One of the most popular trends in the nutrition and fitness landscape right now is the Ketogenic Diet. And as a performance-based nutrition coach, what matter most to me is can and will Ketosis impact performance, and if so, how. It is my job to educate myself, and research the benefits and potential detriments of any number of nutritional philosophies.

There is more than one way to skin a cat, and I won’t hang my hat on any one approach to solve everyone’s performance goals. The coaching process is an art, as much as it is a science.

Scientifically speaking, it is no secret that when you simply cut carbs down to 5-10% of your total caloric intake (the traditional Keto range for carb intake), performance suffers…big time. Not to mention you are pissed off and hungry all the time. At first.

However, employ some patience, execute the plan, and push through the suck, and you will see your performance escalate once again to the same, if not better levels of performance.

Science has proven that fats (in the form of fatty acids) fuel lower intensity training while carbs are the primary driver in higher intensity training.  High intensity training relies on the production of ATP.  ATP is the byproduct of glycogen being converted to lactate. This process happens almost instantaneously under the right conditions.  On the other hand, trying to get ATP from fatty acids happens about as quickly as drinking honey through a straw. Yes, that is slowwww.

If you deny the body carbs, thus glycogen for long enough, however, that honey heats up and starting flowing at record rates. Fuel problem solved.  This process by which fatty acids begin to replace the absence of carbs for fueling high intensity training is called Ketoadaptation. The process varies from person to person, based on genetics, training and adherence to the dietary specifications, but typically it takes about 3 weeks.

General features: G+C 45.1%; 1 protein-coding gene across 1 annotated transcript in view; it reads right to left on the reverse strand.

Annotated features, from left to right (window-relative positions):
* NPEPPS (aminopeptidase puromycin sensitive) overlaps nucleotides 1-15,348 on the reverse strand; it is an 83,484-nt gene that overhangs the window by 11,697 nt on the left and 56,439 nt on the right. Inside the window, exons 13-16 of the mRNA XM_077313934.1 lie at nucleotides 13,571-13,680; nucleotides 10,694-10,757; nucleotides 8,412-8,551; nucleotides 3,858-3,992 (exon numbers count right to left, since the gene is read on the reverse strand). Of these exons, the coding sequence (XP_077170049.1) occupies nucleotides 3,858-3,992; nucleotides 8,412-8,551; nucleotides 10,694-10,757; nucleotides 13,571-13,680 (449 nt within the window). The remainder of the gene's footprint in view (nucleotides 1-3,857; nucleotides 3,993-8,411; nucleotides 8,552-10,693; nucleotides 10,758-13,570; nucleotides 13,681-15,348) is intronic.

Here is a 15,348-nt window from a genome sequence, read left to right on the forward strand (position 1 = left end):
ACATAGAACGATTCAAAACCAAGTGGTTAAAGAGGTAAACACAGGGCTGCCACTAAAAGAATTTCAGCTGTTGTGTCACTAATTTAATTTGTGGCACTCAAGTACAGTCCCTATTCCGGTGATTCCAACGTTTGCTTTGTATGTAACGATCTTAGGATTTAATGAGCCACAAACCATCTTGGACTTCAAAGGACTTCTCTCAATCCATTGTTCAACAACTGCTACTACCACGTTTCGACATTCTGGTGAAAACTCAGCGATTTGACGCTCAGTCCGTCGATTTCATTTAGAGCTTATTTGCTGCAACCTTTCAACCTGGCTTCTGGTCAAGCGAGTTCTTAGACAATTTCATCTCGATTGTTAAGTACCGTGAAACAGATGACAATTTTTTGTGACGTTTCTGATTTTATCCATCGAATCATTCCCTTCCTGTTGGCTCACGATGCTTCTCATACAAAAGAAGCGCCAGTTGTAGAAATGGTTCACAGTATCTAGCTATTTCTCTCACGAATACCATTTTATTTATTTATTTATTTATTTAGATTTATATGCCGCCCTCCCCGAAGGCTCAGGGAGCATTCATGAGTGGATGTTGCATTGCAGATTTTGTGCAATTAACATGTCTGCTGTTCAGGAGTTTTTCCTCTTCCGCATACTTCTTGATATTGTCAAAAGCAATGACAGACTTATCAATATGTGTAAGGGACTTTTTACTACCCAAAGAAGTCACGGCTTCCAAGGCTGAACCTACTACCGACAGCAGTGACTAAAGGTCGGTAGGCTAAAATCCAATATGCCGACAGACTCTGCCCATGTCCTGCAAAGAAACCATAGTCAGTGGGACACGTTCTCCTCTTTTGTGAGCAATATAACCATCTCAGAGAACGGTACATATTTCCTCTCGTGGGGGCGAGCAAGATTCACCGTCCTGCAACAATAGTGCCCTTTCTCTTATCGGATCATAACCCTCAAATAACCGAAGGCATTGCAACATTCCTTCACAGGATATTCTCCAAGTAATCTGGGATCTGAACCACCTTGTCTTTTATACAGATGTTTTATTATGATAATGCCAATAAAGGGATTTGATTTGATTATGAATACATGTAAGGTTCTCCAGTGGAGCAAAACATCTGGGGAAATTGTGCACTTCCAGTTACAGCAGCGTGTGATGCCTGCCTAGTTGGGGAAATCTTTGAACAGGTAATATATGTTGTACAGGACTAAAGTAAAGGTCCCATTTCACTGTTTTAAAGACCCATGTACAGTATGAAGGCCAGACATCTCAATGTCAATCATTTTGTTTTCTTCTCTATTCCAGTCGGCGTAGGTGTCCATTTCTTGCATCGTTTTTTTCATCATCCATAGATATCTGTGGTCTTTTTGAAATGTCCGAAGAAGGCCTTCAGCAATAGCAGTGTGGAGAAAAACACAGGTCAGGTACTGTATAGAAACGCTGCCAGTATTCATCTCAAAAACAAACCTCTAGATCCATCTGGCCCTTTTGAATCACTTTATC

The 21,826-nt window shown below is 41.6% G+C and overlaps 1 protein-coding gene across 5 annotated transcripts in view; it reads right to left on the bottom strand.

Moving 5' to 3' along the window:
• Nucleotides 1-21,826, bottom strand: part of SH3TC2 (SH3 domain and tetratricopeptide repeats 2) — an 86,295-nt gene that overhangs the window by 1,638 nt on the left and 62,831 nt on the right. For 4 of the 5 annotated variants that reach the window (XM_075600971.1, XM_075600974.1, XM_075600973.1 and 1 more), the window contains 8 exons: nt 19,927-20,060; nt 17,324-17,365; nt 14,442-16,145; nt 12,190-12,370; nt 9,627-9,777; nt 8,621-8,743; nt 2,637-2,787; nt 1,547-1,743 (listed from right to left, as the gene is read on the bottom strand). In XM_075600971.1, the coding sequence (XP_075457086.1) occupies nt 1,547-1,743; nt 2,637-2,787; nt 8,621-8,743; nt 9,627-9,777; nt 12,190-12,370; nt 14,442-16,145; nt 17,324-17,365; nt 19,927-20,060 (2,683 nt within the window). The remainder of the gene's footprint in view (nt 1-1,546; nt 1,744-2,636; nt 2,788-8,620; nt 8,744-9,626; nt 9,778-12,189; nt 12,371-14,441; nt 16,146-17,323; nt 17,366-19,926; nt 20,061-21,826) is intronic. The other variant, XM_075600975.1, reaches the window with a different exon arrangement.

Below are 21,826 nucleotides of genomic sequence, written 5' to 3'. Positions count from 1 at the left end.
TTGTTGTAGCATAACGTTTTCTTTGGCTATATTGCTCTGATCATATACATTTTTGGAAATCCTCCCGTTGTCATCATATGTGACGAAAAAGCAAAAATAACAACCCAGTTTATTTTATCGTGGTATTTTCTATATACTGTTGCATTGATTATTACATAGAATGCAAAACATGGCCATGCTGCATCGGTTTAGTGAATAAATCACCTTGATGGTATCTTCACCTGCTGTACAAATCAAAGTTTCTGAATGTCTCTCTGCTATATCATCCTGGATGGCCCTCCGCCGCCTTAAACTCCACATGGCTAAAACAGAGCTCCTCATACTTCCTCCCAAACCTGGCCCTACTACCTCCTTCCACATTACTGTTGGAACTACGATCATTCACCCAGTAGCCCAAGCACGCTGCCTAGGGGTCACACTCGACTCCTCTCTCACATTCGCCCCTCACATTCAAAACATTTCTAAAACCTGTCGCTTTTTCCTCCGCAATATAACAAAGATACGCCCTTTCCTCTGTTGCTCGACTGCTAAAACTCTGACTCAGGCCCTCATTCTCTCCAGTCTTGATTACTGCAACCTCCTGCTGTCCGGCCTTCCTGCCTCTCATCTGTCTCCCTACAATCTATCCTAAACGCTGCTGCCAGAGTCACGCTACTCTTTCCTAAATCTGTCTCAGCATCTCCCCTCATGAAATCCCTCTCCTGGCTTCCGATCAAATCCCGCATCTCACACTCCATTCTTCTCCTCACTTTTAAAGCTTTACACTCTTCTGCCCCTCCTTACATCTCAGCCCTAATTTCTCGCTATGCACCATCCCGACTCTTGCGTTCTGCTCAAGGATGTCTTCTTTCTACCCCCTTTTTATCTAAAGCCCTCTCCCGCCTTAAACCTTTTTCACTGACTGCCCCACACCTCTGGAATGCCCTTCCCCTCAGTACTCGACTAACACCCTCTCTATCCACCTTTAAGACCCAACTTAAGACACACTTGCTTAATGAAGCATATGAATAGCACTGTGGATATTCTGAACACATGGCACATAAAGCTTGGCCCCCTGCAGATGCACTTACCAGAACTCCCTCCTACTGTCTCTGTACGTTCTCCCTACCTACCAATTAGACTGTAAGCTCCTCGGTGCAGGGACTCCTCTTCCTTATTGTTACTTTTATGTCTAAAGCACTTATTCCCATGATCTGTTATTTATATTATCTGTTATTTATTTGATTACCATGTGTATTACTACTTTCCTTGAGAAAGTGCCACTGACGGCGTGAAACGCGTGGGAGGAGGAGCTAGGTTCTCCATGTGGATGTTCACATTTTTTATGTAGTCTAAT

This article tells it all, and in many people’s opinion is one of the most influential still in the argument for the low carb, high fat approach of a ketogenic diet.

Phinney, Bistrian, Evans, Gervino, and Blackburn.

The human metabolic response to chronic ketosis without caloric restriction: preservation of submaximal exercise capability with reduced carbohydrate oxidation (1983)

Using cyclists as subjects they took them through a four week, isocaloric (meaning they ate the same number of total calories as control subjects) but super-low carb (~20 grams of carbs per day). This is what happened…

First a little science break. There are several scientifically valid ways for measuring physical aerobic capacity, and overall fitness levels.  One is called VO2 max.  In short, this is the Maximum Volume of Oxygen that the body can deliver to working muscles to delay fatigue and prolong physical performance.  In other words, how efficient are you at moving oxygen through the body.

Then we have the RQ, or the Respiratory Quotient. Th

e RQ is a numerical value which reflects the percentage of caloric consumption coming from Carbs, and the percentage coming from Fats at any given time.

Once in a Keto adapted state (meaning Fats became their primary fuel source), the cyclists in the aforementioned study showed no drop in overall level performance levels as compared to when they were initially burning carbs. In other words, their VO2 /Fitness Capacity levels were unaltered, but their RQ decreased significantly. As you can in the chart to the left,  a lower RQ means greater Fat utilization.

What happens during Ketosis that allows an athlete (or anyone for that matter!) to train at the same, if not higher levels as they would on high carb?

In our fun honey image from earlier, the honey coming through the straw is stored body fat, the straw is mitochondria, and ATP is the rate at which the honey enters your mouth.

So how would you get more honey in your mouth, more quickly? Use more straws. Fatter straws…or “heat up” the honey with some ketones so it flows more readily. More than 3 weeks on a ketogenic diet and you have more, better mitochondria and can generate ATP just as fast as a high carb diet.

I know…ATP, VO2, mitochondria. You are sweating just thinking about Freshman chemistry finals. All you need to know is…more mitochondria, and less resistance to the flow of fatty acids through the introduction of Ketones, and you are an ATP making machine. However, this is also why prior to keto-adaptation athletes bonk. Hard.  You can’t ride the fence. You have to

either stay the course, and enter ketosis, OR you have to eat some dang carbs!

Moral of the story…it takes either Ketones + Mitochondria or Carbs to derive and deliver the fuel that is necessary to drive high level physical, and mental performance. You can be an athlete and succeed on low carb, keto diets ONCE you have reached that adapted ketogenic state. The in between will suck. The restriction on the foods and protein intake will not be easy or sustainable for many…but long term performance levels will rebound. If you are interested in giving it a try or just want to discuss a performance fuel plan that is right for your body and your goals. Give me a shout!